Rochford Shotokan Training : Kumite - fighting

Kata and kumite are complementary training methods, building on the foundation of kihon. In kata, one learns sequences of basic techniques; in kumite, one applies them with a sparring partner.

The principles of kihon still apply to kumite: the karateka must apply proper karate techniques, demonstrate correct power and speed, and, above all, exercise good control -- contact is prohibited.

One must remember that, while kumite is a useful application of the fundamentals learned through kata, it is not a substitute for kata.


There are three types of kumite: basic kumite, ippon (one-step) kumite, and jiyu (free) kumite.

1) Basic kumite, consisting of five- or three-step sparring, permits the cultivation of basic blocking and attacking through prearranged techniques. It is a useful introduction to sparring for beginning students.

2) Ippon (one-step) kumite also involves basic, prearranged techniques, but adds emphasis on body movements and proper distancing from the opponent.

3) In jiyu (freestyle) kumite, techniques are not prearranged. Karateka may freely engage their physical and mental powers, but must strictly control their attacks -- contact is prohibited. This means that they must be well-trained and disciplined enough to make a powerful blow that stops just short of its target, and for this reason, only advanced students may practice jiyu kumite.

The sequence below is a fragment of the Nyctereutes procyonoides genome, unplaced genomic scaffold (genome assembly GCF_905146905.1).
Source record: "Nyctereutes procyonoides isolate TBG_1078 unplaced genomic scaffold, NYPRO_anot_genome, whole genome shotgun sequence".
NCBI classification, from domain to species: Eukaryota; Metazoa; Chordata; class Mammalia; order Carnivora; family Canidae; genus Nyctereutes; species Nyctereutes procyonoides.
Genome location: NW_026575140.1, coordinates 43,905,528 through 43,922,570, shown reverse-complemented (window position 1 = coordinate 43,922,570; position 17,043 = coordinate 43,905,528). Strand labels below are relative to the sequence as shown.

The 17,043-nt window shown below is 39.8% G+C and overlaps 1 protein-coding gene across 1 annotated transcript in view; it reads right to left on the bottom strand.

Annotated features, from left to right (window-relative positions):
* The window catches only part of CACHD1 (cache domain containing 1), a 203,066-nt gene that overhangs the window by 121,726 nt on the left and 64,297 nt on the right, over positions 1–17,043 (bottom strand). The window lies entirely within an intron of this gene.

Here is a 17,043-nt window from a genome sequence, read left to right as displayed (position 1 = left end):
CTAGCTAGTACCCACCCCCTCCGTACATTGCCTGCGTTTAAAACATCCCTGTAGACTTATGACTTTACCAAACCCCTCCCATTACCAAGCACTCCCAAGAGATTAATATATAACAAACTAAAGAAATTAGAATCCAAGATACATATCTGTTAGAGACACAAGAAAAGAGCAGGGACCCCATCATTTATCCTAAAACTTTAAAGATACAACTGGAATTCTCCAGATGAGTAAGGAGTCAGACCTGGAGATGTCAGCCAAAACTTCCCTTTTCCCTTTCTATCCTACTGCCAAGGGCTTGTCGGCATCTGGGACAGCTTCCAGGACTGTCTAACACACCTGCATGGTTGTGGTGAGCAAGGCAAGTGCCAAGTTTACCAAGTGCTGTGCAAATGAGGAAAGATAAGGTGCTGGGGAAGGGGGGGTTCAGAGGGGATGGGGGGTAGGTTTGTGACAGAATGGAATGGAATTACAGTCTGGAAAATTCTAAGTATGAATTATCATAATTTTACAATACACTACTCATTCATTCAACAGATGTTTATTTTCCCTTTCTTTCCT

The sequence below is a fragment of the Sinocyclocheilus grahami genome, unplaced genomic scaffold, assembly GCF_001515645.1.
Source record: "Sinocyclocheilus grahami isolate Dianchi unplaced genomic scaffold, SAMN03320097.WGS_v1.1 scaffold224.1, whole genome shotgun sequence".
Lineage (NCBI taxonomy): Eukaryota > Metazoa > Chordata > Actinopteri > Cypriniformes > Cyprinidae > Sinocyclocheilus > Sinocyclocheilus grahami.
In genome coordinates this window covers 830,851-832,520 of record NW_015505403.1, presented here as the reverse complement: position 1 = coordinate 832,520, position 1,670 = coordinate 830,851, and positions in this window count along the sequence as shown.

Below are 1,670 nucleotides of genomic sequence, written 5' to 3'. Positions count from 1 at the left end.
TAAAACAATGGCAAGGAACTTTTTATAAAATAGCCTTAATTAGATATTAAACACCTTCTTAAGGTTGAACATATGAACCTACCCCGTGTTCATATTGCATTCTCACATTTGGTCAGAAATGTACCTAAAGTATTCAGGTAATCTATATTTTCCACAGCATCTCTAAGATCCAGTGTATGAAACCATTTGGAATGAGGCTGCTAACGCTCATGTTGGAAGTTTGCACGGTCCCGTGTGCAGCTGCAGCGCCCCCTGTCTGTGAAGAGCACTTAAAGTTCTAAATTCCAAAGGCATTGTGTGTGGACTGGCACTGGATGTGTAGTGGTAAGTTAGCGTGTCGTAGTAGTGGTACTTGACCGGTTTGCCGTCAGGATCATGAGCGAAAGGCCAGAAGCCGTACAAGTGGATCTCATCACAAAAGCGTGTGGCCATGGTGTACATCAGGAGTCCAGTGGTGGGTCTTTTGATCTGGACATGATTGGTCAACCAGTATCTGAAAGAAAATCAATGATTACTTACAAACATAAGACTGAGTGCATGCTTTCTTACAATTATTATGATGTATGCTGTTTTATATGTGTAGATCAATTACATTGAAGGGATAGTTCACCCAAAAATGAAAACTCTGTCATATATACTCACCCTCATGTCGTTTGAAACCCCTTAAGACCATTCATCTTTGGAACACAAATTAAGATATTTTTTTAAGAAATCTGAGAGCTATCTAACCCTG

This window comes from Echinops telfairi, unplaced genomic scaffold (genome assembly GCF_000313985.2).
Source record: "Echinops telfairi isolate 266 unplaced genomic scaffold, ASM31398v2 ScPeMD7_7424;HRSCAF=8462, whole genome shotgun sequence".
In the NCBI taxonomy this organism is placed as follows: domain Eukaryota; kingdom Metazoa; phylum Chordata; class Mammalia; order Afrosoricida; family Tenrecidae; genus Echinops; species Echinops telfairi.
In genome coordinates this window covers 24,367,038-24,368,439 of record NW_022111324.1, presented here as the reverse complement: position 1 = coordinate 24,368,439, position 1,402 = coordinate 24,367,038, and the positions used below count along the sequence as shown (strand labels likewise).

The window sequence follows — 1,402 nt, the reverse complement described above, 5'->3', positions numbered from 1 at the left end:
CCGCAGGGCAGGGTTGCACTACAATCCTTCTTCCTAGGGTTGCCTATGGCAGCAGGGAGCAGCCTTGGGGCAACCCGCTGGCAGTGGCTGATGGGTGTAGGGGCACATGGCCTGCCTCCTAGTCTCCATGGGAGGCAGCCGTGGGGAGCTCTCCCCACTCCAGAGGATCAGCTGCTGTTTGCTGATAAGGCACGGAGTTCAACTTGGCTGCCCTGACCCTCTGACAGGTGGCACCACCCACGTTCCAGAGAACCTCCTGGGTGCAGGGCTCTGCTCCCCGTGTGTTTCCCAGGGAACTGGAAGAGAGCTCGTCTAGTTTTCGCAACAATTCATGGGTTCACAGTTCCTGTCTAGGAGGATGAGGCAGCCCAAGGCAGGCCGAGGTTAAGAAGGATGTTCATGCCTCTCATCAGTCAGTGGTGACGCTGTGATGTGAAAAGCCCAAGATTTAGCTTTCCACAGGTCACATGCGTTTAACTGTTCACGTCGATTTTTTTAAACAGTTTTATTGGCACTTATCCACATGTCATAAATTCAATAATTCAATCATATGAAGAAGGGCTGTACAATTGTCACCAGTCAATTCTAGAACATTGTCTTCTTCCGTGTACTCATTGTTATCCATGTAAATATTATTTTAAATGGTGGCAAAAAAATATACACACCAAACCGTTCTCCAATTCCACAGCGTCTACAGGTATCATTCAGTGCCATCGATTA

3) In jiyu (freestyle) kumite, techniques are not prearranged. Karateka may freely engage their physical and mental powers, but must strictly control their attacks -- contact is prohibited. This means that they must be well-trained and disciplined enough to make a powerful blow that stops just short of its target, and for this reason, only advanced students may practice jiyu kumite.

(Note: Most karateka learn jiyu ippon kumite -- a combination of one-step and free sparring -- as brown belts. In this semi-free form of sparring, both sides must use basic, prearranged techniques, but may act according to their own rhythm and timing. Jiyu ippon kumite often serves as a bridge between ippon and jiyu kumite.)

(Note: Most karateka learn jiyu ippon kumite -- a combination of one-step and free sparring -- as brown belts. In this semi-free form of sparring, both sides must use basic, prearranged techniques, but may act according to their own rhythm and timing. Jiyu ippon kumite often serves as a bridge between ippon and jiyu kumite.)

Click for more information on kumite terminology

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